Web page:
Also, it depends on your destination(s) and your connections along the way.

If you don't mind traveling cheap and light to cheap countries and live off a traveling bag on student dorms and the like, you'll be ok.

It was a really nice experience for me but it was more of a working vacation and by the end of the second year I was already tired of the working part: uncomfortable hours, environment and gigs. I was glad I finally got back home, earning the good bucks on a regular schedule again.

P.S: The "wifi drama" is true, and no better way to express it.


P.P.S: I'm writing this from an hotel room, as I took a week off my regular job to do a consulting joband travel a bit. So I guess I haven't grown so tired of it after all :-)


So long as you understand that you won't work hard any less, but will probably work harder, then it's viable. Most times I see people wanting to freelance while travelling they also equate it with "easy work" and being able to work 4 hours a week. Yeah, that's going to be rough. You can freelance, travel, but you might have to work 60 intense hours a week. Most people are not sufficiently motivated to work hard when answering to themselves. How motivated are you?


I totally agree with this.

I've been living the "digital nomad" lifestyle for the last year, but TBH I was really lucky to land a full-time remote role with a Bay Area startup.

I was freelancing for the first few months though - I found it was really stressful trying to travel & find projects at the same time. When you arrive at a new location, it's difficult to sit in a hostel foyer coding when all you want to do is explore.

It's definitely possible to do, but just be aware of how much self-discipline you have. You can make this easier by staying in one place for longer periods, so that you don't have to feel like you're missing out if you stay in working all day. As a positive, I've actually been able to save a lot of money, even whilst travelling, just by living in cities with lower cost of living. I'm planning my next move to Hoi An, Vietnam right now. This link might be useful: https://nomadlist.io/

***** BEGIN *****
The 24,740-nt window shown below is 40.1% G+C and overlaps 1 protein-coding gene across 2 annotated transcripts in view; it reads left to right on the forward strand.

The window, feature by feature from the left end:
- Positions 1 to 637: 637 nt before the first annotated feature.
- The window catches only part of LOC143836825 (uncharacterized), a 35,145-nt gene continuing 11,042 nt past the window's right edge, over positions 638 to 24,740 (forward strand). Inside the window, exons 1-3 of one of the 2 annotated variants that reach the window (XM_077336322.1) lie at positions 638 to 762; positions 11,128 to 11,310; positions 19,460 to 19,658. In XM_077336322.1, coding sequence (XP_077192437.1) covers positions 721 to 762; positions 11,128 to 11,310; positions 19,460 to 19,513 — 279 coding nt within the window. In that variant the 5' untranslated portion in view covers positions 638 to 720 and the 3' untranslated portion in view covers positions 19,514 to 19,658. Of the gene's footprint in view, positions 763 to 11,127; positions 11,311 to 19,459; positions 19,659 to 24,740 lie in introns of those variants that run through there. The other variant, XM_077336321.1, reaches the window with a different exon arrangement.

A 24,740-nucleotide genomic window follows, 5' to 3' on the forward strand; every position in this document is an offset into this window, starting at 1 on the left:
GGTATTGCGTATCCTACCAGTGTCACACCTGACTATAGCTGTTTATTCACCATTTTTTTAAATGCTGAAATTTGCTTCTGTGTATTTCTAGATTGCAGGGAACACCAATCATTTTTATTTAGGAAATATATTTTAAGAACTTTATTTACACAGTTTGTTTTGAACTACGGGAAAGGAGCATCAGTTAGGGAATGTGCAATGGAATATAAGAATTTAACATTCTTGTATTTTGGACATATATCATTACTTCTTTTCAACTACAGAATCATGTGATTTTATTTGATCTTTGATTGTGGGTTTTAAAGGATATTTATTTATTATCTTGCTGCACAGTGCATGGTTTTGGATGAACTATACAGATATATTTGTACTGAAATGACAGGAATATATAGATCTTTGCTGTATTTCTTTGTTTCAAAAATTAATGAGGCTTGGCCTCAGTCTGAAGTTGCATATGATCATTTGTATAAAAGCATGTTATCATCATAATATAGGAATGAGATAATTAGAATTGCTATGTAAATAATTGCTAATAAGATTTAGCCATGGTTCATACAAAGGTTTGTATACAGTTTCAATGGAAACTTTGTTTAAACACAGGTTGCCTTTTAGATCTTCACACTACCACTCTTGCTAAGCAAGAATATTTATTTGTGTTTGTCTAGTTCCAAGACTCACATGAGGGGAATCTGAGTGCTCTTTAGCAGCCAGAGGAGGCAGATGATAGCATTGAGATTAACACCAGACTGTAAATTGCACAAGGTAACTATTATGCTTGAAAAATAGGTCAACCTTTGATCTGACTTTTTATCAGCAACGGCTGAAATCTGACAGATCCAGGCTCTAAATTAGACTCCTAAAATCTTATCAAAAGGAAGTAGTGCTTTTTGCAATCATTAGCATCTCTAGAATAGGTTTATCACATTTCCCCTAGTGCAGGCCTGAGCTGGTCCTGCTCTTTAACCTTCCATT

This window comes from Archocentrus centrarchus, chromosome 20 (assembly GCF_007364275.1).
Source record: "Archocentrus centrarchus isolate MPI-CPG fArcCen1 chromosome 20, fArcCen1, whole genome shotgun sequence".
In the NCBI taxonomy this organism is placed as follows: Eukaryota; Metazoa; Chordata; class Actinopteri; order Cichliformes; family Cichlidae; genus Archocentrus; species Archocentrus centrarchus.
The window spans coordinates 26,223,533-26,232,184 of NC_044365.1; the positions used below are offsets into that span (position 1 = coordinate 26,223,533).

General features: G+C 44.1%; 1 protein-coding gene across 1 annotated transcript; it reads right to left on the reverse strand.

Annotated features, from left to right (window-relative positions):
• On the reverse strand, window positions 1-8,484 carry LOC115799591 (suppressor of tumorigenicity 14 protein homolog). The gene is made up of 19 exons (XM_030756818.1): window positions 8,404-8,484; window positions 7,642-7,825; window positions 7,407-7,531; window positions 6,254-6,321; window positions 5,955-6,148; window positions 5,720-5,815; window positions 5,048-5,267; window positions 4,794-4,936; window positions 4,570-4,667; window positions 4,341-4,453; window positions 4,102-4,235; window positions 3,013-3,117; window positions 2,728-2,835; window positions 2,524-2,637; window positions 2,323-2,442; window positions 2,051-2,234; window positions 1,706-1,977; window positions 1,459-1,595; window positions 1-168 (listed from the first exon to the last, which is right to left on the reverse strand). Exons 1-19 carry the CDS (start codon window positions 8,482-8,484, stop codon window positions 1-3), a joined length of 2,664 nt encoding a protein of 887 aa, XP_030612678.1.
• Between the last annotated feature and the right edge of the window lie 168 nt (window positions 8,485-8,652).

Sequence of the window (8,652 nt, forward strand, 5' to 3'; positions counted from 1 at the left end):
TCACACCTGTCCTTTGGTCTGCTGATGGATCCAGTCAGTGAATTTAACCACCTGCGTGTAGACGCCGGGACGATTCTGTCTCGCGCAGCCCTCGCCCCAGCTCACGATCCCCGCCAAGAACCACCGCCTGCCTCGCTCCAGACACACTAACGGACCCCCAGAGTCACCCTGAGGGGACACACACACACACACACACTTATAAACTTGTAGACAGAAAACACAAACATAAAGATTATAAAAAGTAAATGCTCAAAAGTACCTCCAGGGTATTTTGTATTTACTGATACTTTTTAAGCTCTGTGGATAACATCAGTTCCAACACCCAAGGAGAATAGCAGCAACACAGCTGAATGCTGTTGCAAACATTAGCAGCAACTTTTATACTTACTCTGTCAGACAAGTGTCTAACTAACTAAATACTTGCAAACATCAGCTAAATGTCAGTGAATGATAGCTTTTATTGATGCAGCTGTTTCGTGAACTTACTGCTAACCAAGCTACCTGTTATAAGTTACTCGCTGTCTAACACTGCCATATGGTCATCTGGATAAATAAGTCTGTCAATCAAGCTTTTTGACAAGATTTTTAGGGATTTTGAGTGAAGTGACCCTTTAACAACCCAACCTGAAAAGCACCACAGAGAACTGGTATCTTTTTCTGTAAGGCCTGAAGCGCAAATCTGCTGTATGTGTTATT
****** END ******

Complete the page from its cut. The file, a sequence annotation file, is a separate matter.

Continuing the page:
Also, I wouldn't recommend Elance et all for freelancing. Assuming you have some experience, I think you'd be a lot better off trying to find long-term, remote gigs. Here are some places for remote jobs:

https://weworkremotely.com/ http://www.authenticjobs.com/ http://workinstartups.com/job-board (filter by 'Anywhere')


I'm doing it now, and unfortunately I can't really tell you how easy it easy to get a job because I was lucky enough to have an incredibly flexible and reliable long term contract fall into my lap. I'm making less than I would like, but my hours and methods are flexible.

If you can find a good client relationship I would fully recommend it; however, I think it would be pretty rough doing it scrounging on E-lance. It would put a good strain on the joy that is traveling.


I'd say it works best if you're a project manager, and have a few others working steady (and longer) hours that you can bill out. Also a well established set of clients is a must. I did this while in SE Asia and Nepal for months at a time and my trips were all cash positive, and didn't require too much of my time working.


Can I ask you, where were you in Nepal to be able to do this? I'm really interested in living there for a few months but was worried about lack of stable internet access....?


I'd say it works best if you're a project manager, and have a few others working steady (and longer) hours that you can bill out. Also a well established set of clients is a must. I did this while in SE Asia and Nepal for months at a time and my trips were all cash positive.


It depends on many variables that we don't know from you. Things like how many current clients you work with, your rate, which countries you plan on going to, if you want to travel like a baller or as cheap as possible, etc.